By 1960, famed mystery novelist Agatha Christie, was so tired of her literary creation, Belgium detective Hercule Poirot, she was quoted as describing him as a “detestable, bombastic, ego-centric little creep.” Yet, the public loved him, and she continued to write novels featuring Hercule Poirot until she killed him off in Curtain: Poirot’s Last Case, a novel written in the early 1940s but not published until 1975, her last published work.
British television’s ITV Studios recently announced this year they will film the remaining five stories not yet part of the series in their wonderful Agatha Christie’s Poirot television programs, leaving only one short story in the Christie canon featuring the Belgium detective unrealized.
Newly remastered on DVD and Blu-Ray, Agatha Christie’s Poirot: Series 3 (Acorn Media), is a sumptuous visual feast bursting with bright and brilliant color and laced with articulate 1930s era detail. The eleven episodes — including one feature length, The Mysterious Affair at Styles — are considerably more vivid and sharply defined that the original PBS broadcasts.
David Suchet’s masterful characterization or Christie’s transported Belgium detective Hercule Poirot, is so impeccably nuanced in physical and psychological detail, it would seem he was the prototype Christie used when she wrote her famous detective novels and stories. A championing rise of his walking stick on his search for clues, a studied cock of the eyebrow, and that ridiculous small footed effeminate walking gate, subtly draws attention to the character as the ensuing mystery threatens to engulf him.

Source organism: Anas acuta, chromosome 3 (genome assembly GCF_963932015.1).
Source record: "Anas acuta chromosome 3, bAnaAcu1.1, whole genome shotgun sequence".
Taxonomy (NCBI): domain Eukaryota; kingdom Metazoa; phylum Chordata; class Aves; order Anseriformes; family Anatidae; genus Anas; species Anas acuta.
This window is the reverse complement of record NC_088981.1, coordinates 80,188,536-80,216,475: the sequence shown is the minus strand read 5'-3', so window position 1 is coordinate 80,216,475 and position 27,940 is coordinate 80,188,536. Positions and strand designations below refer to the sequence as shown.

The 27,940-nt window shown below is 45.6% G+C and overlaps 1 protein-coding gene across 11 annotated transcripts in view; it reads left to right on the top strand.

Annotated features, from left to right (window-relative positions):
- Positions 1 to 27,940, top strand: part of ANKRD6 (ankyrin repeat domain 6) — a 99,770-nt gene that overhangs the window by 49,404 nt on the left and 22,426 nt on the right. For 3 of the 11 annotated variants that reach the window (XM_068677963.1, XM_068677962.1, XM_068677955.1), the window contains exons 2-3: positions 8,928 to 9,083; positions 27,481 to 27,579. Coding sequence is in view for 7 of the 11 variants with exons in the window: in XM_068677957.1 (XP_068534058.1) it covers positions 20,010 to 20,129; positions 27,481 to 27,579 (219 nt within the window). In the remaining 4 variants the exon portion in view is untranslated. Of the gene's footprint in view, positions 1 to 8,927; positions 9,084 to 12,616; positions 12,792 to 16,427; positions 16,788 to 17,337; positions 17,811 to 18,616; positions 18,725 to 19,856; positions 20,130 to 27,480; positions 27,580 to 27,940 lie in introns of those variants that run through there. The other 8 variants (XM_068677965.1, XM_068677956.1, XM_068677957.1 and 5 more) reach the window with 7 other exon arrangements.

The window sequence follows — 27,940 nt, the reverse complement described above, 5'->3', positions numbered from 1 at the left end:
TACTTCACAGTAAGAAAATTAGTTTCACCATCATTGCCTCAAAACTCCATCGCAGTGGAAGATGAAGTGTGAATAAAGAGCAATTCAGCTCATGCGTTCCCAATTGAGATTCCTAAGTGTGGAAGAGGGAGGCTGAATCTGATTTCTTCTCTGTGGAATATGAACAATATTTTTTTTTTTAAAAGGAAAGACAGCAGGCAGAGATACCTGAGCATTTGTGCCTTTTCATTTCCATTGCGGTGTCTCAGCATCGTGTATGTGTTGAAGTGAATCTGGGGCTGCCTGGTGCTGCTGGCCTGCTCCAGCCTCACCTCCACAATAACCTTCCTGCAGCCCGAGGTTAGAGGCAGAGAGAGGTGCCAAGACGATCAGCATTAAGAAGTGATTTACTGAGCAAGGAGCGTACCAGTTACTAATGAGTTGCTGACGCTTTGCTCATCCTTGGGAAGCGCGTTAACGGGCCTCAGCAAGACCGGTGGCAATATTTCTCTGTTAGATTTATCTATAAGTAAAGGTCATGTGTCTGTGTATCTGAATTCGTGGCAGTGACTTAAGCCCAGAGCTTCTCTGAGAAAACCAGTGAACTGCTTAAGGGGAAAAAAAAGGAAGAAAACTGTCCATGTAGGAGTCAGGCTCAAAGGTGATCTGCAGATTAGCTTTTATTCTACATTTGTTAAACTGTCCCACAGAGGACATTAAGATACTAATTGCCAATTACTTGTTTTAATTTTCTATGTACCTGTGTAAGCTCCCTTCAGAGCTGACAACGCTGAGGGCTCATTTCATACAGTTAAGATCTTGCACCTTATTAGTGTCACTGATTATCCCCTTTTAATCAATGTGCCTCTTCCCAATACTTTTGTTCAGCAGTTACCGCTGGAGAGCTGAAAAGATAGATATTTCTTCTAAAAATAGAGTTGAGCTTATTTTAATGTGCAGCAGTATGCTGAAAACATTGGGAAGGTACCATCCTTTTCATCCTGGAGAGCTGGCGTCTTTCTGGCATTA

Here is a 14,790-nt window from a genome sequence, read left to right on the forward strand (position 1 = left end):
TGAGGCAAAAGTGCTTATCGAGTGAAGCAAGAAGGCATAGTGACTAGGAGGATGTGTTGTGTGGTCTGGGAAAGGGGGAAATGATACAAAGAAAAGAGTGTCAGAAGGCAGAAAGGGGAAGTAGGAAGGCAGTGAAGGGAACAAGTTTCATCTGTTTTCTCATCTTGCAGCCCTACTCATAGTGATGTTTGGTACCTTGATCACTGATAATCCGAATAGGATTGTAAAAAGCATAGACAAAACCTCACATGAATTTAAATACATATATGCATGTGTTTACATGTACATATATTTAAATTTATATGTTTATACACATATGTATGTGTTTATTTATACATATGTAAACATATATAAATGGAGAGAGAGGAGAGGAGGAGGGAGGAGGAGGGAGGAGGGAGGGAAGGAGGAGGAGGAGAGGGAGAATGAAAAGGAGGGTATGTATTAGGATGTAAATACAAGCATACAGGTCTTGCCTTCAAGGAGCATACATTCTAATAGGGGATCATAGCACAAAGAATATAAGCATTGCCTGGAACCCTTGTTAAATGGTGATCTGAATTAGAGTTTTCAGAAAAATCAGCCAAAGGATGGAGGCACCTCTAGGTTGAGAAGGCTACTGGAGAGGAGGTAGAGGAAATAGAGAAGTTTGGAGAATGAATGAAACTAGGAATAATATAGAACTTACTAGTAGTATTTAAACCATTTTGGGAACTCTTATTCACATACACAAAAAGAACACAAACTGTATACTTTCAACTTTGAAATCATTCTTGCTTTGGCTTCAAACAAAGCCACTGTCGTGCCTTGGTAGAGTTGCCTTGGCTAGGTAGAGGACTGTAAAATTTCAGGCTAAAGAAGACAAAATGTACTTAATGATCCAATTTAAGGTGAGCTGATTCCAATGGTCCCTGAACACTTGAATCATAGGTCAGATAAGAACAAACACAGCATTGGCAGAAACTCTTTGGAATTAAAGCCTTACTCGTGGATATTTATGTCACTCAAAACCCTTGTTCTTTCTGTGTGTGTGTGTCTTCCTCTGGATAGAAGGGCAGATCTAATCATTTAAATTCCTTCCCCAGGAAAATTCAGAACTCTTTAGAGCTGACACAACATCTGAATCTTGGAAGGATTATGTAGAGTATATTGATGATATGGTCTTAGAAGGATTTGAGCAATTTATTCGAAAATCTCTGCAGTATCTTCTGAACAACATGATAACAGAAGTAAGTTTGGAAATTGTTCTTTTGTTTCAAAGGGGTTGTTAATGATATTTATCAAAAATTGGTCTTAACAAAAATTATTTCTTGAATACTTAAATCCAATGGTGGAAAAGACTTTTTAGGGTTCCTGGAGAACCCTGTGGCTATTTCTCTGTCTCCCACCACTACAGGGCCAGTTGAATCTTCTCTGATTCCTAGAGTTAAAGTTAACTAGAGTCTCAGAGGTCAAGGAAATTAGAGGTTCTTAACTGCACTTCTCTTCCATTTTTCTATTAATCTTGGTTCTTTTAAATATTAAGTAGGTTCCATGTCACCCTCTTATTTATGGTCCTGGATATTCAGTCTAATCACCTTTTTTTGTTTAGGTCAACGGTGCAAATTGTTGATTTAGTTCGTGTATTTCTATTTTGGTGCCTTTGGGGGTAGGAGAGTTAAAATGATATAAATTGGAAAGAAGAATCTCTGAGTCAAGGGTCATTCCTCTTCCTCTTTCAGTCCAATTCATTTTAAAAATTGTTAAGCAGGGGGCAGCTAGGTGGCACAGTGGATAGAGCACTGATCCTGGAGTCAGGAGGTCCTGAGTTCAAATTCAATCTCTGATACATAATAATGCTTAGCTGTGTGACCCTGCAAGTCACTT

The attention to period detail in the episodes is impressive. Automobiles, planes and trains, all boast an authentic newly built sheen, and elaborate art-deco decor enhances architecture and interior design. The costuming is flamboyant, yet assured and never overwhelming.
Aside from the delightful performance of Suchet, and an always first rate supporting cast, it’s the mysteries themselves, trimmed with warm comedic touches, that make these episodes so enjoyable. The stories are tidy who-done-its that intrigue as they entertain. We get a rare glimpse of Poirot’s past as a war ravaged refugee in The Double Clue, in which romance overwhelms justice. In this unique episode, Poirot pardons himself from the case in the interest of love, or at the very least profound deep respect, allowing the London police to bungle the resolution.
In The Tragedy at Marsdon Manor, actor Desmond Britt offers an amusing comedic bit as the owner of a country inn who lures Poirot with a fabricated murder-mystery drawn from his own unfinished literary manuscript. Naturally, a real murder then ensues. Here we get a sample of Poirot’s frustrated, agitated self when asked about the accommodations at the inn. He acidly replies, “The duck feather pillows — it feels as though the ducks are still in them.”
Each episode offers a bounty of delights. Subtle cinematic touches carefully construct grand English vistas both combustible engine urban and steam locomotive rural. The programs are as visual and rewarding as a ride on The Orient Express.